Some more thoughts:
  • "Sex Ed" was written by Kris Q. Rehl and directed by Michael Medico.
  • Stef decides to teach Mariana some self-defense. That seems long overdo considering everything with Nick happened at the start of this season. Sure, it's unclear how much time has passed in the show's timeline. But it also just feels like an amusing story for the two of them. It's largely about yelling but it also has a powerful message as well.
  • Mariana is using Twitter in order to have a voice for herself and promise to the world she's done keeping secrets from the people she loves. And yet, it seems like an idea that can easily backfire on her. That final response about Emma seems very narcissistic about her.
  • If the episode wasn't busy enough, AJ gets his own story as well about his future being up in the air. His brother could be getting out of prison earlier than expected. Plus, Mike wants to adopt him. Of course, that's complicated further by Mike largely wanting to do that just so Ana can move in with him.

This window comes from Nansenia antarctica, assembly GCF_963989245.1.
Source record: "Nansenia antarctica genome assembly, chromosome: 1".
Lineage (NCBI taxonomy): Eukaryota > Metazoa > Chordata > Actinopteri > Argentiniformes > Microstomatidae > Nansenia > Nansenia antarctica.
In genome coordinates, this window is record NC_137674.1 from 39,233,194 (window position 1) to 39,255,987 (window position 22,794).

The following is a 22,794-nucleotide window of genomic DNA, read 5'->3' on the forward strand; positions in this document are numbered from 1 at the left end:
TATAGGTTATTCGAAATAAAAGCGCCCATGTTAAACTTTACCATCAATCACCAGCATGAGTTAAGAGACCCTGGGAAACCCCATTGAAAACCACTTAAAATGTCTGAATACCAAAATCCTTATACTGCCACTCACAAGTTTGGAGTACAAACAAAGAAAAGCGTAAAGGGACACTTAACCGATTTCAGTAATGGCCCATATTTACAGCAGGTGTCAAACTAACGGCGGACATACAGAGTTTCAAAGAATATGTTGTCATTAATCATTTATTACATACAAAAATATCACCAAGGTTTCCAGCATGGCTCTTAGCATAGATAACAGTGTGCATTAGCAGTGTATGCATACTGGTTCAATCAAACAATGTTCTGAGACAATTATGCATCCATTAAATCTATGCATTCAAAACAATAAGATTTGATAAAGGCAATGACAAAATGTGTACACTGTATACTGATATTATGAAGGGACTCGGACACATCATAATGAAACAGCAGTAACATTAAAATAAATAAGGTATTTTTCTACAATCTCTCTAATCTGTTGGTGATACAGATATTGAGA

• It's just odd that Taylor says Jude should have a practice run of sex before doing it with Noah. That's just horrible advice. If that's what she got from sex ed, she must not have been paying that much attention if want Lena says is true about the students being told what to do but not to do it until they are older and ready.
  • Seriously though, what is with Brandon's music rehab story? Yes, it feels great for someone to call out Brandon for every single mistake he makes. And yet, it also just feels like the umpteenth time that his story is defined by a woman who could become a future love interest. That's just boring to watch now.